I also often joke (sense of humour = great deflection/defence mechanism) about being OCD/a control freak. But you have to know this about me: my heightened desire for control/my borderline obsessive need to plan ahead or seemingly applaudable/borderline ridiculous meal prep are big time anxiety coping mechanisms. i’ve come to realize that it’s my way of trying to control what I can when it seems that my grasp on mental health is out of my control.

So this feeling – it comes and goes. As I said, it used to be much more prevalent in my life. In my university years and early to mid twenties, this feeling was my baseline, my normal. Oh sure, I was happy at times, and it came and went. I might have been really good at keeping it together, but inside, anxiety was the norm.

Through a lot of positive changes, getting out of my comfort zone, seeking help from a professional (who I still see on a somewhat regular basis FYI), medication at times, and being intentional about building up and belonging to community; this feeling has become a lot less normal for me.

…which is a lot of why I was hesitant to write this post. I am supposed to be the girl who has battled anxiety and won. Who’s healthy and CrossFits and goes to church and has built all these amazing friendships and poured into other people’s lives and beat the odds! This inspirational figure.

If I admit that the last two months have been hard, anxiety-wise…well…I’m some sort of poser, some sort of failure. Maybe all my changes and hard work were for naught. Maybe I’m doomed and destined to struggle with this. Maybe anxiety wins.

While I don’t have all the answers…I think the answer is yes…and no.

As I said above, I think that anxiety, depression and mental health are a lifelong struggle, for me, and so many others. But that doesn’t mean they have to win. They might get the upper hand sometimes. Certain things may trigger me, but I have to believe that I am smart. I have made positive changes, and I am not powerless (and neither are you).

Struggling, and admitting that struggle, is NOT a failure. It’s being human. It’s being brave to admit you don’t have it all figured out. if I’m being honest – those are my favourite people. The messy, broken, not-all-together, willing to struggle and be real about it kind of people. Those people are the brave ones, the strong ones, and the ones I am proud to call friends.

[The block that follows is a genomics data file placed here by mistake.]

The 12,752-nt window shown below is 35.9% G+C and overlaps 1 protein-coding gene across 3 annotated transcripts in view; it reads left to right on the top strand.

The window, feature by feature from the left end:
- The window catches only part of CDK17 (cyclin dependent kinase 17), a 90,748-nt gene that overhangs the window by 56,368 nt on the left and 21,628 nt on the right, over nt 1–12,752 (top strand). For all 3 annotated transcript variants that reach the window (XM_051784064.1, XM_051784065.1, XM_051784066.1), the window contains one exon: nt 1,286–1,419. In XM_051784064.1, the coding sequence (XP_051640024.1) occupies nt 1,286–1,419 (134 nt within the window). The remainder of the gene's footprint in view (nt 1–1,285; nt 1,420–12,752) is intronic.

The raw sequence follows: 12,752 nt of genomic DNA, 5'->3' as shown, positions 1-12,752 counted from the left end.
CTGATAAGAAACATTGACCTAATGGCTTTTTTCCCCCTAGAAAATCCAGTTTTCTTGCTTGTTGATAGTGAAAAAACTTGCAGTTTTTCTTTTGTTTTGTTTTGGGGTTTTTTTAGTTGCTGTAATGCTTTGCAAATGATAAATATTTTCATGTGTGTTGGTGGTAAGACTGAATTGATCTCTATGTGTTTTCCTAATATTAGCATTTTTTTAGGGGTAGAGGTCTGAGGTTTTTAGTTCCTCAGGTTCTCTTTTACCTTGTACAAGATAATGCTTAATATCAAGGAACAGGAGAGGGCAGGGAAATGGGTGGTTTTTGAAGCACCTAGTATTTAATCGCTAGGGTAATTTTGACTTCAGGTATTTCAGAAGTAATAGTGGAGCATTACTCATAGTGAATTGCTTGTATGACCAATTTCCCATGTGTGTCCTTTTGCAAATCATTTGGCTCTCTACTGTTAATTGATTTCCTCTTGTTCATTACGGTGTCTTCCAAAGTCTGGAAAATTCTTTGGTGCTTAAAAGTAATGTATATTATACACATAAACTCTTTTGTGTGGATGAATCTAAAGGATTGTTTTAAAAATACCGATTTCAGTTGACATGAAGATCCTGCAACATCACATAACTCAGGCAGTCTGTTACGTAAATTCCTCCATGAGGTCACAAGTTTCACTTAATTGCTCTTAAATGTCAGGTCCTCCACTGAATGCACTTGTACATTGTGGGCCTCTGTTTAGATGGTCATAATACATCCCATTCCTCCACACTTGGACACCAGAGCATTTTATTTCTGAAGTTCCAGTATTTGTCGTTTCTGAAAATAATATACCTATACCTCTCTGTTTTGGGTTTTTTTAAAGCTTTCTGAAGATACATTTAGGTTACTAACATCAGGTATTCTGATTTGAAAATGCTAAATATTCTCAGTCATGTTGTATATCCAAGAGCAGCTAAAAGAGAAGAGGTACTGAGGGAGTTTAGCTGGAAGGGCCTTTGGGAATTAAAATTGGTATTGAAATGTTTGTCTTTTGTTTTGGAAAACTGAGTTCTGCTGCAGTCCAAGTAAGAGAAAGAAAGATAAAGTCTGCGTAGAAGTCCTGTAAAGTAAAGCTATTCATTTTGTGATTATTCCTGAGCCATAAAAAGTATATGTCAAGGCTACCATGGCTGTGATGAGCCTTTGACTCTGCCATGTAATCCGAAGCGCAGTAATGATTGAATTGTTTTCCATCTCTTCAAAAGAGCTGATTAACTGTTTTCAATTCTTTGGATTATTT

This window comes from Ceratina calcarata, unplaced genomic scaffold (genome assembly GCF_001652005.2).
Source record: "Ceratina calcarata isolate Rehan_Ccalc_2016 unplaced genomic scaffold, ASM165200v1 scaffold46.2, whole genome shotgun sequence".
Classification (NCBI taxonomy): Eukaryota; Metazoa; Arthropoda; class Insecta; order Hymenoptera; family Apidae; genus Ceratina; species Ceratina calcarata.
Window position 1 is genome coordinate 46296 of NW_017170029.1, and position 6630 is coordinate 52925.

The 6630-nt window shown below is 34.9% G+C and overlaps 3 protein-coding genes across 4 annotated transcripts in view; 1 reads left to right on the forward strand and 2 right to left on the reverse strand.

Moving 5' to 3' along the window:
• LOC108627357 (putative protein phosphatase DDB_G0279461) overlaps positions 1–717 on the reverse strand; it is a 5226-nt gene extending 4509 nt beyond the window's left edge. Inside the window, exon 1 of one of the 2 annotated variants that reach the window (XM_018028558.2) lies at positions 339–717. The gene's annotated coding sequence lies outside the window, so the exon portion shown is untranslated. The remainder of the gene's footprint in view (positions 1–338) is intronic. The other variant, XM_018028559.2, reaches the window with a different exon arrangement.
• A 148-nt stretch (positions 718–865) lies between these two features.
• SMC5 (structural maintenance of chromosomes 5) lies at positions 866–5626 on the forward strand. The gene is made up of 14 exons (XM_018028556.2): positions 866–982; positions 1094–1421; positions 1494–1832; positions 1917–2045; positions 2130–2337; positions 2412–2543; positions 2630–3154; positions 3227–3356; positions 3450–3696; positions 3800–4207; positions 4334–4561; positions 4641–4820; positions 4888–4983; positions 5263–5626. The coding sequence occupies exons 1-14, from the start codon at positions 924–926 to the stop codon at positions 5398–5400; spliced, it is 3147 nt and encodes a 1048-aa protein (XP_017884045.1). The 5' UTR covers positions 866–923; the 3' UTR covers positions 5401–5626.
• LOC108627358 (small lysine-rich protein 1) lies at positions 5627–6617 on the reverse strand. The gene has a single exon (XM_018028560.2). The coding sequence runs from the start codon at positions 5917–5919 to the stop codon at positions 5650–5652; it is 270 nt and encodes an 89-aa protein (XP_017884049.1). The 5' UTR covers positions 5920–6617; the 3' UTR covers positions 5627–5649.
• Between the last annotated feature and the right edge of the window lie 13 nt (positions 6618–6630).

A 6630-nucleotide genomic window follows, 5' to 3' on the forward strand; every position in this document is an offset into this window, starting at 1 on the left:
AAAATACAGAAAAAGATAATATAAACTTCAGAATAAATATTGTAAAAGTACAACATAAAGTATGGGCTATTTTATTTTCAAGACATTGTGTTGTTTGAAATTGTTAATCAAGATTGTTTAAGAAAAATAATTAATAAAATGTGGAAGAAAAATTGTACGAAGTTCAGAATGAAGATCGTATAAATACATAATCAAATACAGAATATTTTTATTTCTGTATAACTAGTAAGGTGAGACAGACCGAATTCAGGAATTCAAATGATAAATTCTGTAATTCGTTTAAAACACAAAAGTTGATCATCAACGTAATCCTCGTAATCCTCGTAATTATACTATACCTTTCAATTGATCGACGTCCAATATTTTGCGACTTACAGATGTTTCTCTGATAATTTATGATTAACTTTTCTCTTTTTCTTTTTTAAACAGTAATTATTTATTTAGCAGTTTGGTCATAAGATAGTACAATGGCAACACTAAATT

These days (and social media only helps further the myth), it’s easy to pull off “having it all together.” Anyone can curate their pictures, posts and insta-stories to show the carefully selected highlight reel of happiness. But where are the guts and vulnerability in that? Admitting that you’re down? Asking for help? That, in my opinion is the real gutsy move.

So what’s an angsty girl to do? This post isn’t exactly one with a neat little conclusion, or any conclusion for that matter. The older I get, the more I learn that less and things in life come with a neat and tidy ending, a bow that you can wrap up, a chapter to close, something that you can wash your hands of and be done with.

Mental health, and life in general, are messy. What I can do is remember what has worked before. Faith. Prayer. Taking steps out of my comfort zone even when every part of me is screaming “I don’t wanna.” Asking for help even when it’s scary. Building community, and leaning into that community even when I feel as though I am a mess and would rather pull back. Finding those safe friends. Investing time in people and things that matter to me. Taking care of myself. Being kind to myself. Remembering that I am not broken. I don’t need to be fixed.

And, when all else fails; putting one foot in front of the other. Knowing not every day will be awesome. But that it’s ok. And I’m ok…or at least, I will be.

*If you are reading this and needing help – reach out. Whether that means sending me a message, talking to a loved one, your doctor or another professional – just do it. If there can be one takeaway from this post, let that be it.